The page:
We're about to see the largest "land rush" since the dawn of the commercial Web almost two decades ago. But unlike the dot-com craziness of the 1990s and 2000s -- when anybody could register anything for as low as $25, and cybersquatters soaked up prime names such as "walmart-usa.com" -- this will be a highly controlled, very expensive land rush to join. Small businesses need not apply.
The Internet Corporation for Assigned Names and Numbers (ICANN) -- which oversees Internet domain names -- just announced that will start accepting applications for domain names in January 2012. The domain names will end in a suffix of the entity's choosing -- such as ".train," or ".beeswax." Not every ordinary Joe will be able to grab these new domains, however: there is a fee of $185,000, along with proper documentation, and applications will only be accepted during a limited three-month time frame.
During a special meeting in Singapore on Monday, the ICANN board approved a plan to dramatically increase the number of Internet domain name endings -- called generic top-level domains (gTLDs) -- from the current 22, which includes such familiar domains as .com, .org and .net.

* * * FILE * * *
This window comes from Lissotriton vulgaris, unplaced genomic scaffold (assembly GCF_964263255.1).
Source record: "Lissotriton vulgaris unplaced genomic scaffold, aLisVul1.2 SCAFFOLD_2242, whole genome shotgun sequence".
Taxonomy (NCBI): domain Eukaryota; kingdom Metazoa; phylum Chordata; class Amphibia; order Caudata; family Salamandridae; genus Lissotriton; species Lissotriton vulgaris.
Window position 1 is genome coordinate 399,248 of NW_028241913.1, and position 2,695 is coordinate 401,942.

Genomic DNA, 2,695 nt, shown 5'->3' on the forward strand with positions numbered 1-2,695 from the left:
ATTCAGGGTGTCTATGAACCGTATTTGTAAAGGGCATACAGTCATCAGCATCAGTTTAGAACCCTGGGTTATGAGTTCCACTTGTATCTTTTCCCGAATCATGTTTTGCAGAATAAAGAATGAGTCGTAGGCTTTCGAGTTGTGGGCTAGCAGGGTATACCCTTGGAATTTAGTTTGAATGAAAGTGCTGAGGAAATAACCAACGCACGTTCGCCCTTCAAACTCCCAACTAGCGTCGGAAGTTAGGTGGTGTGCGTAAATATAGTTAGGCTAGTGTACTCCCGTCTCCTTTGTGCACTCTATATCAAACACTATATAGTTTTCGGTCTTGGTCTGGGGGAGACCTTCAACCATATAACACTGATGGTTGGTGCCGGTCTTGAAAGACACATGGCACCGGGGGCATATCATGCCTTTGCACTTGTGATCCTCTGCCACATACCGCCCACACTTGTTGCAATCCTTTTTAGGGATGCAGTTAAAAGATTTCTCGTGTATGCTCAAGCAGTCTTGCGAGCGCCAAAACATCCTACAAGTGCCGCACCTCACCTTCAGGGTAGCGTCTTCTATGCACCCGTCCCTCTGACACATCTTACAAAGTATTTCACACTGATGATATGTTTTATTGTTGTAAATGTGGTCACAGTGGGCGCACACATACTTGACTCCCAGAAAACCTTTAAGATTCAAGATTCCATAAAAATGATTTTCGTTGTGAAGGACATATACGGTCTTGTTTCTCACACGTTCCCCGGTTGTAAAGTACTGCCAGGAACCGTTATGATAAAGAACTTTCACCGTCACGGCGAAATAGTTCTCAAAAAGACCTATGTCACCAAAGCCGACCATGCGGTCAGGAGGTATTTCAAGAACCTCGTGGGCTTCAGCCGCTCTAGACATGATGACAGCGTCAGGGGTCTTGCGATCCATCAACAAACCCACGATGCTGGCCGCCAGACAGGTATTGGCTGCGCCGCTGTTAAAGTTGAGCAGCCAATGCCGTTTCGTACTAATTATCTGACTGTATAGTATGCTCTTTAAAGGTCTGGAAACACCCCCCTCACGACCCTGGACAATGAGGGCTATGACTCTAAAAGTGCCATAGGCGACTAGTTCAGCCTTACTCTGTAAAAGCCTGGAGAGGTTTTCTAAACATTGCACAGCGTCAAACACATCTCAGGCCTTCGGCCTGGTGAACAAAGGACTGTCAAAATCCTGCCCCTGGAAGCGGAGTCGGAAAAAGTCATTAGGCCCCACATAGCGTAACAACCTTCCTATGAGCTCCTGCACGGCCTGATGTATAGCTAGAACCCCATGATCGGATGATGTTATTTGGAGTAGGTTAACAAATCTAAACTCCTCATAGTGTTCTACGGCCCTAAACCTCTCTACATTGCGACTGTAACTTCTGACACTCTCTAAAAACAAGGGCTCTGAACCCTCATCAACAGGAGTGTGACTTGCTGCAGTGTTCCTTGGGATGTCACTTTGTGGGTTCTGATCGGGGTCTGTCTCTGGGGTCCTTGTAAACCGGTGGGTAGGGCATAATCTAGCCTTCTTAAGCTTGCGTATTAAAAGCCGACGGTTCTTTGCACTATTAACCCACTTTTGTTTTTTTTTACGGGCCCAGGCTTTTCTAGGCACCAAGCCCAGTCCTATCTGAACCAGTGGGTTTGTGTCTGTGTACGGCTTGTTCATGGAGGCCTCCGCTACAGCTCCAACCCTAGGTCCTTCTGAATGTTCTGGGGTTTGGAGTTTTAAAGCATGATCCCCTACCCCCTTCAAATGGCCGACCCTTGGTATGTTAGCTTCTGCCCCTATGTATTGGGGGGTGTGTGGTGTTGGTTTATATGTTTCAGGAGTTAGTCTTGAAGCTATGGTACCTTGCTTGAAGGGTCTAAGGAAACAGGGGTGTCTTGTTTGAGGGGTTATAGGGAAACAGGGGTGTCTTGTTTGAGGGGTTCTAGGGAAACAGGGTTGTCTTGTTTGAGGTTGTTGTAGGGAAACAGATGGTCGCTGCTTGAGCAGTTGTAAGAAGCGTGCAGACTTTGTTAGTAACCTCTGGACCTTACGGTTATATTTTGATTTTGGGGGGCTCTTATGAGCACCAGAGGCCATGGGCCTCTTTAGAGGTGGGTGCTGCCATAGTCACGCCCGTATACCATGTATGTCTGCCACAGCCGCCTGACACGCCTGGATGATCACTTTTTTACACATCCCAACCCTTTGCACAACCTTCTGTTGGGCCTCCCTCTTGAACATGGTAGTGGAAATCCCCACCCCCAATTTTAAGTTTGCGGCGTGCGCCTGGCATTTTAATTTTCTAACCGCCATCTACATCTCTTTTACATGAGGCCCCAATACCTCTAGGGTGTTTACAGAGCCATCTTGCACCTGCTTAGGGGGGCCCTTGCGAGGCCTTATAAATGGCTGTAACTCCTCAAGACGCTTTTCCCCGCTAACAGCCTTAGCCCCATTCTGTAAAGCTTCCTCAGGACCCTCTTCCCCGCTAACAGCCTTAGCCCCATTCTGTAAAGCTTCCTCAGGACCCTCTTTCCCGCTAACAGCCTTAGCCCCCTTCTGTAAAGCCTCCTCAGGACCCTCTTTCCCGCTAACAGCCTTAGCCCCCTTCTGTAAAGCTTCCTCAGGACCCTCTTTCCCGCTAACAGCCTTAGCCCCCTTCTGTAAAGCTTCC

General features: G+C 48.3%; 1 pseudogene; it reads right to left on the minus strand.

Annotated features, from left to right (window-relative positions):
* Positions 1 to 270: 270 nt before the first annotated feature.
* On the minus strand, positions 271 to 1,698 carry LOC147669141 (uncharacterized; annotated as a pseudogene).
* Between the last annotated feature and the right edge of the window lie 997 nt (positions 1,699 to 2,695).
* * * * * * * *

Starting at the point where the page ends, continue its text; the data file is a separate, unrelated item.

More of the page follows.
"New domain names will change the way people find information on the Internet and how businesses plan and structure their online presence," ICANN predicts. "Internet address names will be able to end with almost any word in any language, offering organizations around the world the opportunity to market their brand, products, community or cause in new and innovative ways."
The decision to proceed with the gTLD program follows many years of discussion, debate and deliberation with the Internet community, business groups and governments. The Applicant Guidebook, a rulebook explaining how to apply for a new gTLD, went through seven significant revisions to incorporate more than 1,000 comments from the public.
ICANN will soon begin a global campaign to tell the world about this change in Internet names and to raise awareness. ICANN says it will also hire an army of consultants to assist with the vetting process. (Applicants will have to shoulder these costs, by the way.)
Applications for new domain names will be accepted only for a limited three-month period, from January 12, 2012 through April 12th. Why this limitation? According to Josh Bourne, managing partner of FairWinds Partners LLC, which advises companies on domain name purchases, this helps ensure confidentiality around company plans to secure and build brands around the names. Bourne, quoted by Reuters, also advises companies on the fence to register, even if they don't plan to use the domain name in the immediate future. A domain name that bears too similar of a resemblance to another may not be accepted by ICANN, he warns.
This post was originally published on Smartplanet.com